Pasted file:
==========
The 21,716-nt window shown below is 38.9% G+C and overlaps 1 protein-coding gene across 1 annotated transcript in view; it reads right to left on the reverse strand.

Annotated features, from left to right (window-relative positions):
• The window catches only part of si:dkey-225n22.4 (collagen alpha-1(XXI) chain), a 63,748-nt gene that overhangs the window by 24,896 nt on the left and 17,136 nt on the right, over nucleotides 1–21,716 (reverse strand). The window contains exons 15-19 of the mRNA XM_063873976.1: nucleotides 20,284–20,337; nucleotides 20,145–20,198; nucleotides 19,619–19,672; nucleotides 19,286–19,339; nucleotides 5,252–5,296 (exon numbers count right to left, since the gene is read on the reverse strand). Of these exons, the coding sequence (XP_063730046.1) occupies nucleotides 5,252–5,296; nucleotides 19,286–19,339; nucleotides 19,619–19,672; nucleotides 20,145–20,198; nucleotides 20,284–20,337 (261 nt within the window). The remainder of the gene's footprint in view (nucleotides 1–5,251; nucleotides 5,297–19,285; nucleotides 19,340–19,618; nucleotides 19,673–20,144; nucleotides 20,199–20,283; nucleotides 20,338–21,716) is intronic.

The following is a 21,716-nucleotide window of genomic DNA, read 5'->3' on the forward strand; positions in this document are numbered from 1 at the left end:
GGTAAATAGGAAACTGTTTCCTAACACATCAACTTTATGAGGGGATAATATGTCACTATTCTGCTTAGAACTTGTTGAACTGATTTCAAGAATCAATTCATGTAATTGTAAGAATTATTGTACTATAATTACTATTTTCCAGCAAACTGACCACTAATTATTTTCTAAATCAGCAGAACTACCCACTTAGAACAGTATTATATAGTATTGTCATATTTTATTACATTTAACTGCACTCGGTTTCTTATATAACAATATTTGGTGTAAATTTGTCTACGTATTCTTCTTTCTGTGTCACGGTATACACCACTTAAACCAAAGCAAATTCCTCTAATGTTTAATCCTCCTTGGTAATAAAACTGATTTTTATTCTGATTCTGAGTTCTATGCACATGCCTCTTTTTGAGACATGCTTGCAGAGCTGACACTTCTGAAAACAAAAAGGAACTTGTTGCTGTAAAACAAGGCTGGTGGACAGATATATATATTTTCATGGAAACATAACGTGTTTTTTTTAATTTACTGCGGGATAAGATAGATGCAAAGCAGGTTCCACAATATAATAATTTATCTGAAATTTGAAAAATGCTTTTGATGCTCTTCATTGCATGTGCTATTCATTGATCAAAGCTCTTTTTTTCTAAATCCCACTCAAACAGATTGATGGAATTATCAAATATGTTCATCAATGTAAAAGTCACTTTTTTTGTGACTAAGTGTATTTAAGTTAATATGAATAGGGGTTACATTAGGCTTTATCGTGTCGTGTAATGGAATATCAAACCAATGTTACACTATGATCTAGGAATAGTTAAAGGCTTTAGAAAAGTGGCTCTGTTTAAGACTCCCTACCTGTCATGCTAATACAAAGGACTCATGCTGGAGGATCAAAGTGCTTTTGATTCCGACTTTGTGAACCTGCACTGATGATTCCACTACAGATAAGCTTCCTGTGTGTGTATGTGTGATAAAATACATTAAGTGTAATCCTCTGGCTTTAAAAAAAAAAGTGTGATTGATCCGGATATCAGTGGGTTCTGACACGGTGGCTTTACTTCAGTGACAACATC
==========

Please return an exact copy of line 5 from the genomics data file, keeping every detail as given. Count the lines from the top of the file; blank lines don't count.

GGTAAATAGGAAACTGTTTCCTAACACATCAACTTTATGAGGGGATAATATGTCACTATTCTGCTTAGAACTTGTTGAACTGATTTCAAGAATCAATTCATGTAATTGTAAGAATTATTGTACTATAATTACTATTTTCCAGCAAACTGACCACTAATTATTTTCTAAATCAGCAGAACTACCCACTTAGAACAGTATTATATAGTATTGTCATATTTTATTACATTTAACTGCACTCGGTTTCTTATATAACAATATTTGGTGTAAATTTGTCTACGTATTCTTCTTTCTGTGTCACGGTATACACCACTTAAACCAAAGCAAATTCCTCTAATGTTTAATCCTCCTTGGTAATAAAACTGATTTTTATTCTGATTCTGAGTTCTATGCACATGCCTCTTTTTGAGACATGCTTGCAGAGCTGACACTTCTGAAAACAAAAAGGAACTTGTTGCTGTAAAACAAGGCTGGTGGACAGATATATATATTTTCATGGAAACATAACGTGTTTTTTTTAATTTACTGCGGGATAAGATAGATGCAAAGCAGGTTCCACAATATAATAATTTATCTGAAATTTGAAAAATGCTTTTGATGCTCTTCATTGCATGTGCTATTCATTGATCAAAGCTCTTTTTTTCTAAATCCCACTCAAACAGATTGATGGAATTATCAAATATGTTCATCAATGTAAAAGTCACTTTTTTTGTGACTAAGTGTATTTAAGTTAATATGAATAGGGGTTACATTAGGCTTTATCGTGTCGTGTAATGGAATATCAAACCAATGTTACACTATGATCTAGGAATAGTTAAAGGCTTTAGAAAAGTGGCTCTGTTTAAGACTCCCTACCTGTCATGCTAATACAAAGGACTCATGCTGGAGGATCAAAGTGCTTTTGATTCCGACTTTGTGAACCTGCACTGATGATTCCACTACAGATAAGCTTCCTGTGTGTGTATGTGTGATAAAATACATTAAGTGTAATCCTCTGGCTTTAAAAAAAAAAGTGTGATTGATCCGGATATCAGTGGGTTCTGACACGGTGGCTTTACTTCAGTGACAACATC